Here’s another reason why sharing stories that illustrate all six types of courage with your kids may be a very constructive project. As children develop and acquire language, they are actively engaged in concept formation (which of course began in infancy). What is “dog” or “chair” or “jumping” or “soft”? These are all concepts that are learned through exposure to a wide variety of examples. Each exposure helps the child refine the prototype, the essence or ideal, if you will, of “dog” “chair” “jumping” and “soft” based on what is common among all the examples of the concept.
It works like this: If a child has experience of many different sorts of dogs, her prototype of the concept “dog” may end up as something of medium stature, with an affectionate nature and an appetite for long walks – something like a Labrador retriever (not surprisingly one of the most popular of breeds.) Generic or stylized signs for dogs generally show an animal of medium stature and average proportions, rather than a wasp-waisted whippet or a low-slung Basset hound. If the child sees primarily Chihuahuas and Yorkshire terriers, her prototype might be something decidedly smaller, more nervous, and more inclined to sit on laps than your average Labrador. (I am reminded of an anecdote I heard recently about a young boy whose mother was a lawyer with many women attorneys in her social set; the son disdained the idea of practicing law as a career since it was something “only girls do.”)
If children form a prototype of the concept “courage” based on a narrow range of examples (e.g. only police officers or soldiers or firefighters) might they find it harder to recognize other types of courage in themselves or others? I can’t find any academic studies supporting this, but it would certainly be an interesting investigation.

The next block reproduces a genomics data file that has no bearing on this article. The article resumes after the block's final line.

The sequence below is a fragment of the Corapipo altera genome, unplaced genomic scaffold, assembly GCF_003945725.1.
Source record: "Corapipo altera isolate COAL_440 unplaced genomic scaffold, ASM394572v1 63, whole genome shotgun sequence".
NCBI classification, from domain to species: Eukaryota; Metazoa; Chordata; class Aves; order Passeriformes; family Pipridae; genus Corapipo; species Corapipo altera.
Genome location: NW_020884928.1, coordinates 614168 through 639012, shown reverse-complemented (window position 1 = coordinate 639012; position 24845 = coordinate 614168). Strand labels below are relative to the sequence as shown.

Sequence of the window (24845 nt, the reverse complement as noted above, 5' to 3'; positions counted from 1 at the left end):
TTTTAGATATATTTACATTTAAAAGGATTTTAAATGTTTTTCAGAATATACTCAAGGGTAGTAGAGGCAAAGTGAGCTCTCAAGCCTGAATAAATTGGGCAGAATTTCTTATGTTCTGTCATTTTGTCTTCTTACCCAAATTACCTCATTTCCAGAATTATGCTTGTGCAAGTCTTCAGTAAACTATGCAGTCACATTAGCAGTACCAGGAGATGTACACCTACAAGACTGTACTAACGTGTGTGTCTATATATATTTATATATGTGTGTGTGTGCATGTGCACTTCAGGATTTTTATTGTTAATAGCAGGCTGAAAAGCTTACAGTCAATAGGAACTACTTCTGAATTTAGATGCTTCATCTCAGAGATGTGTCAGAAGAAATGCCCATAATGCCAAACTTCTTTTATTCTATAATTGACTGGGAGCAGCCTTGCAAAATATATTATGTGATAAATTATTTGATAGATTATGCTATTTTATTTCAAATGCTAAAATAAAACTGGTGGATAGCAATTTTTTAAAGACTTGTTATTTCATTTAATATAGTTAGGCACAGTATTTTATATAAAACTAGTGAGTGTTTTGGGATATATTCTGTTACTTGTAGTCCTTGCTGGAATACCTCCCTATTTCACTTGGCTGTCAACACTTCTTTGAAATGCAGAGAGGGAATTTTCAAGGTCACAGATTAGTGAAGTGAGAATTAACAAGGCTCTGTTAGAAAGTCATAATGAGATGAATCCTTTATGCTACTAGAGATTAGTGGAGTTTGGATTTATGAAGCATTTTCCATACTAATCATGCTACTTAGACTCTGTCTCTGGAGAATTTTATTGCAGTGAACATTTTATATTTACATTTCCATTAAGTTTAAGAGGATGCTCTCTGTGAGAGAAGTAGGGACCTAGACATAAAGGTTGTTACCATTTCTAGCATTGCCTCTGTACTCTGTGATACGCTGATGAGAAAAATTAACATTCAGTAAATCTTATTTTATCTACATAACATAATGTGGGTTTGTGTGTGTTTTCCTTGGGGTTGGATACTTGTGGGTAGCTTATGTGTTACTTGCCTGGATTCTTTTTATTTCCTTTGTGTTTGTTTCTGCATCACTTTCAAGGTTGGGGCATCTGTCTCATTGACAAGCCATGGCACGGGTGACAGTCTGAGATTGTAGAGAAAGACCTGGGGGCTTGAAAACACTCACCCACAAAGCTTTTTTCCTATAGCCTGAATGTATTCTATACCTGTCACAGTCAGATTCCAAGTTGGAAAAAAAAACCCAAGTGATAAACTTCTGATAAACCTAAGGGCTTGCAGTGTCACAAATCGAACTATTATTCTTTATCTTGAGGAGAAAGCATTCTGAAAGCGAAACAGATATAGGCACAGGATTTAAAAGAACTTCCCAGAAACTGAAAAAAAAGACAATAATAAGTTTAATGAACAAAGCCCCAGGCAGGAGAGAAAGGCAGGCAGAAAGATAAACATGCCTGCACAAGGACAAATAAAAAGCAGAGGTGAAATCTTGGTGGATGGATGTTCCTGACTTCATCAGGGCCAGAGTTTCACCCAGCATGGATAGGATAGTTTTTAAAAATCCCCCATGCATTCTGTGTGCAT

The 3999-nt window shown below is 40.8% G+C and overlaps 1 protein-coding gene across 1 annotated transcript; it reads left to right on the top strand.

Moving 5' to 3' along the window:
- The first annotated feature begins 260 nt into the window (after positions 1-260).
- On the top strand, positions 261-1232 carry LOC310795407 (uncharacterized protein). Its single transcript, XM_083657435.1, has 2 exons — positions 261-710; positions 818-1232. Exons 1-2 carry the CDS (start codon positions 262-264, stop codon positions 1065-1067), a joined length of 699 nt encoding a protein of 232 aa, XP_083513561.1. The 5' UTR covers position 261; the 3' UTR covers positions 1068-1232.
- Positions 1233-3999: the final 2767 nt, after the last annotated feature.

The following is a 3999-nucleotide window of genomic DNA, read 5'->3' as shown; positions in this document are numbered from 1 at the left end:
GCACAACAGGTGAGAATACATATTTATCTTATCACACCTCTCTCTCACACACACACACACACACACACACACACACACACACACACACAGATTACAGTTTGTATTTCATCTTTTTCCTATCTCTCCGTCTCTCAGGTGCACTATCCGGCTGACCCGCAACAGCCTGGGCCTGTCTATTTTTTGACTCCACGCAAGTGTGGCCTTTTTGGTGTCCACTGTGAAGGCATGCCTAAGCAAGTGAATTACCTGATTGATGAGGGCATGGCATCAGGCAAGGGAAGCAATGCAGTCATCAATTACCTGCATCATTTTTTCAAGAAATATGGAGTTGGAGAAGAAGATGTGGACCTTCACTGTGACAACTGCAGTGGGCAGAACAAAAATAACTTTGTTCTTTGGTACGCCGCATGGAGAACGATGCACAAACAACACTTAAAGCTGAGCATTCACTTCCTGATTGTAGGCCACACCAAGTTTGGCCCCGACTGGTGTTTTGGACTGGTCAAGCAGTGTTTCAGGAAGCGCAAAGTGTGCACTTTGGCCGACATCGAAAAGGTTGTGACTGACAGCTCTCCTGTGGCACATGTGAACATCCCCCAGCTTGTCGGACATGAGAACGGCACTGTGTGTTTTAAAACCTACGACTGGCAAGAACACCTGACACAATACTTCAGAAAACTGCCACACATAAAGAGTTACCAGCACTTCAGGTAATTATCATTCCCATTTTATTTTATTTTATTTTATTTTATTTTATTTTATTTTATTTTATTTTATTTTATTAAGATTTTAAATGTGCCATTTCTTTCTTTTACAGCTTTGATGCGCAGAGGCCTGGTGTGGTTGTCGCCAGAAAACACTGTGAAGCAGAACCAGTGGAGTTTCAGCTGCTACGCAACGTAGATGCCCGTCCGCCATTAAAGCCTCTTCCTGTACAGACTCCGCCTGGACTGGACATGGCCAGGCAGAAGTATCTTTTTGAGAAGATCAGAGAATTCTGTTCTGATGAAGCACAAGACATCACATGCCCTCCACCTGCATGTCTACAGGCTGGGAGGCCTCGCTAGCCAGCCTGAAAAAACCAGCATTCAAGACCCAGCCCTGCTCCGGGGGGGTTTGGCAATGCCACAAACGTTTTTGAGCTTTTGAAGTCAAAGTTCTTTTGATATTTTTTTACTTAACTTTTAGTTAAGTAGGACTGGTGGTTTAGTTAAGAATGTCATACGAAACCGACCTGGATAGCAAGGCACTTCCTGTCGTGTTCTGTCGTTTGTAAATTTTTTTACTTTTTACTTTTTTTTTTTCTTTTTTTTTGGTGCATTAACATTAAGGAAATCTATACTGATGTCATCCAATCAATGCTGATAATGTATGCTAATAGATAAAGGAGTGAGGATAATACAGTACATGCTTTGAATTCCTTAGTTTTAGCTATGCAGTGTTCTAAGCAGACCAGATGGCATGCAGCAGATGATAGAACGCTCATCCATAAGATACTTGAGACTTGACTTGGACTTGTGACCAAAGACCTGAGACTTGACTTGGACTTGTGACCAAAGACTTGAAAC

As I wrote earlier in a post on more evidence on the power of stories, researchers find more sophisticated “theory of mind” in children who listen to or read a lot of stories. Theory of mind is the ability to imagine what might be going on in another person’s head. Some researchers contend that theory of mind may be critical to forming certain concepts. For an abstract concept such as “courage” it may be necessary for a child to imagine the mental states of different people undergoing challenges. In other words, theory of mind may allow a child to infer that a given situation is frightening or difficult for another person, and thus allow additional material for forming the prototype of “courage.”
A recent article in Psychology Today also proposes that imagining other people’s choices clarifies our own. When faced with a choice we have never had to make before, we summon our mental prototype of a person who would made that choice. If that prototype is something we aspire to (i.e. courageous action), we may make the choice in a way that matches the prototype. Much as many Evangelical Christians use the motto, “What would Jesus do?”to guide their decisions, we prompt ourselves to conform to a standard that we wish to match. If we have allowed ourselves and our children to form a prototype that encompasses all six types of courage, can we hope that we will be better able to rise to the challenge when it meets us on the path, in whatever form it takes? If courage resides in the hearts of such diverse heroes as Horatio, Br’er Rabbit, and Lady Godiva, the prototype of courage our children take with them through their lives may be as nuanced as our complex world requires.